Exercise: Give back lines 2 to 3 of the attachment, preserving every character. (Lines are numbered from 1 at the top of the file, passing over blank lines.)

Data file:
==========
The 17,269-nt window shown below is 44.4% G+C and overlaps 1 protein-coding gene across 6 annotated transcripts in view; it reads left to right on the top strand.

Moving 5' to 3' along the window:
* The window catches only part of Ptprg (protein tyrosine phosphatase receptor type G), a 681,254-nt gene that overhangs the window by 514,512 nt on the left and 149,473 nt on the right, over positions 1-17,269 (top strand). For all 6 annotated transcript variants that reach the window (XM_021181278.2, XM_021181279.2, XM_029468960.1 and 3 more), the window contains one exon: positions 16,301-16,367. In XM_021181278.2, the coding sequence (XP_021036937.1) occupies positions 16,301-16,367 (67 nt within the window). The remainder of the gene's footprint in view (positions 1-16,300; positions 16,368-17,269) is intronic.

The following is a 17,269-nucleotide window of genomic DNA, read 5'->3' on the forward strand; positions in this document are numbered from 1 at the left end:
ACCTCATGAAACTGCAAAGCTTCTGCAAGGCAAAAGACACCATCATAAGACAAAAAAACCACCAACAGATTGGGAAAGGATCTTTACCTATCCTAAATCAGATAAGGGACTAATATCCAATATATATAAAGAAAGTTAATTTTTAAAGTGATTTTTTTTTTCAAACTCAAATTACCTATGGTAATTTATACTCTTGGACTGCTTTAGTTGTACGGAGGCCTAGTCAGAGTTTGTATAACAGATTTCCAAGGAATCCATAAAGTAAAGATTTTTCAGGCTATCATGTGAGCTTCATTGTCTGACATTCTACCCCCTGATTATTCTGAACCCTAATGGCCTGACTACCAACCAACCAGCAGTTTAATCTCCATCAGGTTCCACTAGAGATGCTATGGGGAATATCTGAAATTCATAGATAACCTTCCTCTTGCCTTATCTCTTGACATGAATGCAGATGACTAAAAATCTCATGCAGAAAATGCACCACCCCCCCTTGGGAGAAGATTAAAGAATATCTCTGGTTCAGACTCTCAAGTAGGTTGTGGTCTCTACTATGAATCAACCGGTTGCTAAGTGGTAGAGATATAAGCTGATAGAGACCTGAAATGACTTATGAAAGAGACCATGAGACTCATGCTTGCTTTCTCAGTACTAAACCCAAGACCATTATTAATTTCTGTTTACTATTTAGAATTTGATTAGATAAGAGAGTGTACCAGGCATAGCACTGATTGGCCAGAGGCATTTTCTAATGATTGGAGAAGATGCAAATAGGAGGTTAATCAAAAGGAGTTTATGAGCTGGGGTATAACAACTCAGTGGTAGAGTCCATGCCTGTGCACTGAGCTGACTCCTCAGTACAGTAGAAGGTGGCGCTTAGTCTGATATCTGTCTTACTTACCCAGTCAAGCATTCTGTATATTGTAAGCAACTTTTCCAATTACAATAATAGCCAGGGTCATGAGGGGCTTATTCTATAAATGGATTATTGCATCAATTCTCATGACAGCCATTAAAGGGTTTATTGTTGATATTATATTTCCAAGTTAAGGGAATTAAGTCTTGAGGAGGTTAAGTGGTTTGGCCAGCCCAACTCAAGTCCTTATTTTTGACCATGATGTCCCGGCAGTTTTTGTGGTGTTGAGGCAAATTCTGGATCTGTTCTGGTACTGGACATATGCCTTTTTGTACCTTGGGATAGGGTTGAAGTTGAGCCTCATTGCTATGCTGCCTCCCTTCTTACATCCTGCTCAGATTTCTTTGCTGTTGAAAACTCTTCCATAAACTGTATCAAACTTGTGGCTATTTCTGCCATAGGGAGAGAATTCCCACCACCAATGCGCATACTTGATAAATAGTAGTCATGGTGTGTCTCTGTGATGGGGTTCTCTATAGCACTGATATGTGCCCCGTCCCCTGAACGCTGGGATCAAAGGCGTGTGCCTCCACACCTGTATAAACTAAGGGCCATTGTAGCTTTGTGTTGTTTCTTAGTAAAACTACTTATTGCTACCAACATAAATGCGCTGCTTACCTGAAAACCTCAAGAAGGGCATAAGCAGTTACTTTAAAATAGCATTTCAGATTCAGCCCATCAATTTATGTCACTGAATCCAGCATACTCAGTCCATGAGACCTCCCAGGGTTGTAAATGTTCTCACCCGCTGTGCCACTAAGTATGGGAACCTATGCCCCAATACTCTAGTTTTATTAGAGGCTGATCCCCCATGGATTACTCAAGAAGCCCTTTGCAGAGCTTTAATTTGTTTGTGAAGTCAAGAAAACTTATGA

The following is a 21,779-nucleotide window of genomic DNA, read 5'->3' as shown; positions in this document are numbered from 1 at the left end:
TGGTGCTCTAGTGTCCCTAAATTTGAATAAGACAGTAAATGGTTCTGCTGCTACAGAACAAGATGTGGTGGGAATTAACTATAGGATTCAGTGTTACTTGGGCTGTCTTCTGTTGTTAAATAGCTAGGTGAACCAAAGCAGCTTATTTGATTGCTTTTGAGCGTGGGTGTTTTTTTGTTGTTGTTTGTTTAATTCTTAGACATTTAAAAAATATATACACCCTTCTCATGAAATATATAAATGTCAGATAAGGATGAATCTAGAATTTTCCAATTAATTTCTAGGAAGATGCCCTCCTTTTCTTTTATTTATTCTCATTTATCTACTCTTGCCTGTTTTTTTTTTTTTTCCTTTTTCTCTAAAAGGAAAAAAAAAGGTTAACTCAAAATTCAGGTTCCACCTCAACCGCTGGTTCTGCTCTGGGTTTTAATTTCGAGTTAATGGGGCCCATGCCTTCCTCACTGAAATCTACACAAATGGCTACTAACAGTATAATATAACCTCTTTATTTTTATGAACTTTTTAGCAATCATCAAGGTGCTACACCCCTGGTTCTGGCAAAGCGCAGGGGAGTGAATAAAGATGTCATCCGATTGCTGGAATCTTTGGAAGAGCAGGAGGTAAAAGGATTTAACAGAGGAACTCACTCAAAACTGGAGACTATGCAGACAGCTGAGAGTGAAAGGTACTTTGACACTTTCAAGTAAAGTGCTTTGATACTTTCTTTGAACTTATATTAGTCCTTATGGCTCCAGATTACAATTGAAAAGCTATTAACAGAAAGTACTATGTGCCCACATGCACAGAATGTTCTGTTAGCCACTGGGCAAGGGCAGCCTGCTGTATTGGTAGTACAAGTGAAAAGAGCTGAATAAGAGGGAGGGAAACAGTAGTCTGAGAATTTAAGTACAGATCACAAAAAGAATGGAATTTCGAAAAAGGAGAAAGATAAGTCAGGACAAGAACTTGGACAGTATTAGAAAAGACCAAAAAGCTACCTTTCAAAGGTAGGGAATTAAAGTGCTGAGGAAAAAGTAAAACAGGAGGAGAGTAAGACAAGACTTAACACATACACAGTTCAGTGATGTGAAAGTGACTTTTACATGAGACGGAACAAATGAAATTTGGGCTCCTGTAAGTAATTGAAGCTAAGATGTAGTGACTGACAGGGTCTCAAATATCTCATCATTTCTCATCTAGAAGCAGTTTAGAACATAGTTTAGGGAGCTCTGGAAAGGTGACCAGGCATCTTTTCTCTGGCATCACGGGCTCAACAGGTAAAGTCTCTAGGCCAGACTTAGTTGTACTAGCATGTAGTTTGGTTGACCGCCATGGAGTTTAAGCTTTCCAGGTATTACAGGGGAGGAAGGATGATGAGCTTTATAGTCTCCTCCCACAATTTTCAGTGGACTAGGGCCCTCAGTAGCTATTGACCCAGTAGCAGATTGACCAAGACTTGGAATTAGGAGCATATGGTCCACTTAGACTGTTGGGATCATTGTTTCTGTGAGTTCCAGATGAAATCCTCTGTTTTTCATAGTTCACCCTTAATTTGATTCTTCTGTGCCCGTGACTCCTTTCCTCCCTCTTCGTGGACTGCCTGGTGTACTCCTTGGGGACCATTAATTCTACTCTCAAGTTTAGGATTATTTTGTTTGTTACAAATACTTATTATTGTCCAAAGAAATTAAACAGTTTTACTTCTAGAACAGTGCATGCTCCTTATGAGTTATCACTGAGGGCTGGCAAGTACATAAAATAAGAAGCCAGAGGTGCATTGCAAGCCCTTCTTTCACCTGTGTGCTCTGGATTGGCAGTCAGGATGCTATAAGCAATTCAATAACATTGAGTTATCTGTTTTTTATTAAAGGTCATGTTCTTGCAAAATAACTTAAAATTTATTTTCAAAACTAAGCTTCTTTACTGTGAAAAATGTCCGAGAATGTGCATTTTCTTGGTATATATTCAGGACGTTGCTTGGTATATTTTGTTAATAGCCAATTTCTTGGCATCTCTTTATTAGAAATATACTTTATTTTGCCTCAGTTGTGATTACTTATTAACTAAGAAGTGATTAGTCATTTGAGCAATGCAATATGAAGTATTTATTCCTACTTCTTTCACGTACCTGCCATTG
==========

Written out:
Moving 5' to 3' along the window:
* The window catches only part of Ptprg (protein tyrosine phosphatase receptor type G), a 681,254-nt gene that overhangs the window by 514,512 nt on the left and 149,473 nt on the right, over positions 1-17,269 (top strand). For all 6 annotated transcript variants that reach the window (XM_021181278.2, XM_021181279.2, XM_029468960.1 and 3 more), the window contains one exon: positions 16,301-16,367. In XM_021181278.2, the coding sequence (XP_021036937.1) occupies positions 16,301-16,367 (67 nt within the window). The remainder of the gene's footprint in view (positions 1-16,300; positions 16,368-17,269) is intronic.